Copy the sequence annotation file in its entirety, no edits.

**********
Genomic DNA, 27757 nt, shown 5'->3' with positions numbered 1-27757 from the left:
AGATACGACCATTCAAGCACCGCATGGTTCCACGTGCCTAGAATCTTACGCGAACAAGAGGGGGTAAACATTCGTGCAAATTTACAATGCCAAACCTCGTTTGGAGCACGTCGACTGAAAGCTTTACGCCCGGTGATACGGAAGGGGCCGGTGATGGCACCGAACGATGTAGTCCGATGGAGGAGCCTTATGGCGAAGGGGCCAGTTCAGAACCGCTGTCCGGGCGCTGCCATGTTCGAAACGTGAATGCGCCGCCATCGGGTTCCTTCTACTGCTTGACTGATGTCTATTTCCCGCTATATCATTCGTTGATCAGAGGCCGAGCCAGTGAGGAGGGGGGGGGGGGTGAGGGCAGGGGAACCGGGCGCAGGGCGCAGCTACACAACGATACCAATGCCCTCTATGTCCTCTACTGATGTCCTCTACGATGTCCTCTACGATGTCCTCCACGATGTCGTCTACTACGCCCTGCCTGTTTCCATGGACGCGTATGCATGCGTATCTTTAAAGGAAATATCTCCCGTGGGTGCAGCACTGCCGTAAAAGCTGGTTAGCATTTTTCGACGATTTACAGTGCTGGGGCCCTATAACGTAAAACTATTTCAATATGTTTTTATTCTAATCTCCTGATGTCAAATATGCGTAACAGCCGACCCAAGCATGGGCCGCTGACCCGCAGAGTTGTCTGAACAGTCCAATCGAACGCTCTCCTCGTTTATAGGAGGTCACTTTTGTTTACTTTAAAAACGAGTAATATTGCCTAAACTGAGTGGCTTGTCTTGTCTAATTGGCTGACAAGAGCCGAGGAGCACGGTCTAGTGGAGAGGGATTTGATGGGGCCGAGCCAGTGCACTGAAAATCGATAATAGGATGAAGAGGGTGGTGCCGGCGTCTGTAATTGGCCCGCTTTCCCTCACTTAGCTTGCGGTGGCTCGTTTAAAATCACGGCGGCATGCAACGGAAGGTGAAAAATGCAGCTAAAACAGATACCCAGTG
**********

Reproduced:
Genomic DNA, 27757 nt, shown 5'->3' with positions numbered 1-27757 from the left:
AGATACGACCATTCAAGCACCGCATGGTTCCACGTGCCTAGAATCTTACGCGAACAAGAGGGGGTAAACATTCGTGCAAATTTACAATGCCAAACCTCGTTTGGAGCACGTCGACTGAAAGCTTTACGCCCGGTGATACGGAAGGGGCCGGTGATGGCACCGAACGATGTAGTCCGATGGAGGAGCCTTATGGCGAAGGGGCCAGTTCAGAACCGCTGTCCGGGCGCTGCCATGTTCGAAACGTGAATGCGCCGCCATCGGGTTCCTTCTACTGCTTGACTGATGTCTATTTCCCGCTATATCATTCGTTGATCAGAGGCCGAGCCAGTGAGGAGGGGGGGGGGGGTGAGGGCAGGGGAACCGGGCGCAGGGCGCAGCTACACAACGATACCAATGCCCTCTATGTCCTCTACTGATGTCCTCTACGATGTCCTCTACGATGTCCTCCACGATGTCGTCTACTACGCCCTGCCTGTTTCCATGGACGCGTATGCATGCGTATCTTTAAAGGAAATATCTCCCGTGGGTGCAGCACTGCCGTAAAAGCTGGTTAGCATTTTTCGACGATTTACAGTGCTGGGGCCCTATAACGTAAAACTATTTCAATATGTTTTTATTCTAATCTCCTGATGTCAAATATGCGTAACAGCCGACCCAAGCATGGGCCGCTGACCCGCAGAGTTGTCTGAACAGTCCAATCGAACGCTCTCCTCGTTTATAGGAGGTCACTTTTGTTTACTTTAAAAACGAGTAATATTGCCTAAACTGAGTGGCTTGTCTTGTCTAATTGGCTGACAAGAGCCGAGGAGCACGGTCTAGTGGAGAGGGATTTGATGGGGCCGAGCCAGTGCACTGAAAATCGATAATAGGATGAAGAGGGTGGTGCCGGCGTCTGTAATTGGCCCGCTTTCCCTCACTTAGCTTGCGGTGGCTCGTTTAAAATCACGGCGGCATGCAACGGAAGGTGAAAAATGCAGCTAAAACAGATACCCAGTG